BISHKEK - Kyrgyzstan's opposition seemed to have seized control of the Central Asian country on Thursday after days of violent protest, but there was no word on the whereabouts of President Askar Akayev, the man it wants to oust. Thousands of protesters were repelled in their first bid to enter the heavily defended White House -- the seat of government. But, on their second attempt, security forces moved out of the way and let them in.
One protester could be seen waving a flag from the second floor. Above, another protester tossed documents out to the cheering crowd of thousands below. The square nearby was splattered with pools of blood.
"This is a popular revolution and the power is in the hands of the people, we don't fear anyone any more," said Askat Dukenbayev, a professor from the local American University.
At least 30 people were reported injured in the clashes with pro-Akayev supporters in Bishkek, a city of 800,000.
Rumours flew that Akayev had fled the mountainous country which appears likely to become the third former Soviet state in two years to see its entrenched leadership fall to popular protest after disputed elections, following Ukraine and Georgia.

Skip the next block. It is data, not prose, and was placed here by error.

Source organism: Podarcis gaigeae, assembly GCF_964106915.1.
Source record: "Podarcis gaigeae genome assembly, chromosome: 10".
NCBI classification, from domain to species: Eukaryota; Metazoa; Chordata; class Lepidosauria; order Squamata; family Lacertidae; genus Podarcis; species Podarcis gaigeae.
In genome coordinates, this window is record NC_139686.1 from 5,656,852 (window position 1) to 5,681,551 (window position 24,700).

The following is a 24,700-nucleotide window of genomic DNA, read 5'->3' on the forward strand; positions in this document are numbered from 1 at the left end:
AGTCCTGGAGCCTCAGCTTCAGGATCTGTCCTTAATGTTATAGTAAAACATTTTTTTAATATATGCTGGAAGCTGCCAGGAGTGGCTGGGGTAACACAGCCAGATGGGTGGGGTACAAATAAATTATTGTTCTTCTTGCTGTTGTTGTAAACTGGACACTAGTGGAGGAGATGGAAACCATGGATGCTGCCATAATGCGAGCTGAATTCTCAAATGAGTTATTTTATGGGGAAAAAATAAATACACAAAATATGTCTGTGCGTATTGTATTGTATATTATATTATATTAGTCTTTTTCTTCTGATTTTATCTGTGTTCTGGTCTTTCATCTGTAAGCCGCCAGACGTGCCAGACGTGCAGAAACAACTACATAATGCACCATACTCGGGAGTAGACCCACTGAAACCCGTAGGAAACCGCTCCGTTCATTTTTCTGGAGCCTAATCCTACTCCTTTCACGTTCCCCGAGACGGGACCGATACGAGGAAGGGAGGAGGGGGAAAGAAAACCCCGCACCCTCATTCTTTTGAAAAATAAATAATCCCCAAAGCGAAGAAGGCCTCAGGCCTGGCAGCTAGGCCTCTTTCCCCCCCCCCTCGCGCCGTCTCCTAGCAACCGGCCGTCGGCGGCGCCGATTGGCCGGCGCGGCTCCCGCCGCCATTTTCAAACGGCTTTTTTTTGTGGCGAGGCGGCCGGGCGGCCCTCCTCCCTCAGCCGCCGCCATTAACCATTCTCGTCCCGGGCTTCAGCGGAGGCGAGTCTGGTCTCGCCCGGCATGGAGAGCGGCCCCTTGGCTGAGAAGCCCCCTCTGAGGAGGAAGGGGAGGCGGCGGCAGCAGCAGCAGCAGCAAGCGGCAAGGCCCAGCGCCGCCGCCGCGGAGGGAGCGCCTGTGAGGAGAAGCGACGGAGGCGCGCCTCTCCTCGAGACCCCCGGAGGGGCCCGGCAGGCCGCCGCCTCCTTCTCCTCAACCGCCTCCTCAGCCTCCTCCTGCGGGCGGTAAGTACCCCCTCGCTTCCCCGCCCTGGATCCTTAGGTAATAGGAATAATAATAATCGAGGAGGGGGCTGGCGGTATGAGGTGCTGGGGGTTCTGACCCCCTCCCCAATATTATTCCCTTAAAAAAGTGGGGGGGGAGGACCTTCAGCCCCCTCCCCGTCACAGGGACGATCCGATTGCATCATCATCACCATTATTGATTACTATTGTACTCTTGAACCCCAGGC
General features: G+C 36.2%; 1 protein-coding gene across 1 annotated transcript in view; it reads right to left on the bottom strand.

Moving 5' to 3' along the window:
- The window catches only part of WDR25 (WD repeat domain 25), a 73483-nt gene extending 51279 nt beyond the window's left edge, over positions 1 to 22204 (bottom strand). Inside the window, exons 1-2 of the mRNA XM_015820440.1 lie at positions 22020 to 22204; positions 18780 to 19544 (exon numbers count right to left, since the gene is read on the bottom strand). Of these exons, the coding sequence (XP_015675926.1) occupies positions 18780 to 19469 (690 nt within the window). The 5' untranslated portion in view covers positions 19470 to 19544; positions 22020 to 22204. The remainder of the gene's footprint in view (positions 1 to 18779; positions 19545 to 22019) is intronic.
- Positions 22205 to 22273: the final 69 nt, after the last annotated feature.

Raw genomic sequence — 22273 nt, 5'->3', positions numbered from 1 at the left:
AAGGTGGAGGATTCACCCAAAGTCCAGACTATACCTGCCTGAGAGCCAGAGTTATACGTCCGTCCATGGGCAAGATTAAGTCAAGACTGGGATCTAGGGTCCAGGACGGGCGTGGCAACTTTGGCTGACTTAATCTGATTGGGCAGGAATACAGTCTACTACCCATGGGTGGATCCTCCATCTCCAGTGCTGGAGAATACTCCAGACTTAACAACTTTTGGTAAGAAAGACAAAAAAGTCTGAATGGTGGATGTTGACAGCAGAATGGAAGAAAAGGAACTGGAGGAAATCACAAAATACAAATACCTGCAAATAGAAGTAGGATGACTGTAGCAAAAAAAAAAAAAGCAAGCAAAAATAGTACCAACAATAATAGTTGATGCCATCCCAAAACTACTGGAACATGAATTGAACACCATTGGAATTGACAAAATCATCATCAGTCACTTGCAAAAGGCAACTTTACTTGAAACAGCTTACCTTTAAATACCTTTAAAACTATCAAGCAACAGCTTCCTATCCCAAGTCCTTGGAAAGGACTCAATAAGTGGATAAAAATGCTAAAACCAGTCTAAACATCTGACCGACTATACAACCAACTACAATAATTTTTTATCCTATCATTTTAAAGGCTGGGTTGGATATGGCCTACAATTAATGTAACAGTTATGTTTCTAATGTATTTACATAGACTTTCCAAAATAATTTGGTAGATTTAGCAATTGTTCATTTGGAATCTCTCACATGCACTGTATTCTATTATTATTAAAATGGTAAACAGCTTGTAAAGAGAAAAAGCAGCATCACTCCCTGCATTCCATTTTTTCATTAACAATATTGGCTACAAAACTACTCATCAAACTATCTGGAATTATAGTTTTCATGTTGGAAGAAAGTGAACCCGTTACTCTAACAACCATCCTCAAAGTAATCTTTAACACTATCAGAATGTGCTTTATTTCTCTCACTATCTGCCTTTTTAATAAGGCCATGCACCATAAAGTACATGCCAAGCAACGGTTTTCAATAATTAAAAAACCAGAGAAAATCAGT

Felix Kulov -- an opposition leader freed from jail earlier in the day by opposition protesters -- denied media reports that quoted him as saying Akayev had resigned.
"Akayev's resignation will come when we find him," he told Reuters.
But while the hunt continued for Akayev, Prime Minister Nikolai Tanayev tendered his resignation, a spokesman for former Prime Minister Kurmanbek Bakiev, another opposition leader, told Reuters.
"The president has left in an unknown direction, the prime minister has filed his resignation," spokesman Sergei Benisovich said. "That's why Bakiev has taken full responsibility for anything happening in the republic."
Many demonstrators wore pink and yellow arm bands which are rapidly becoming the colors of anti-Akayev protest -- much as orange was the campaign color in Ukraine and the red rose the symbol of the opposition in Georgia.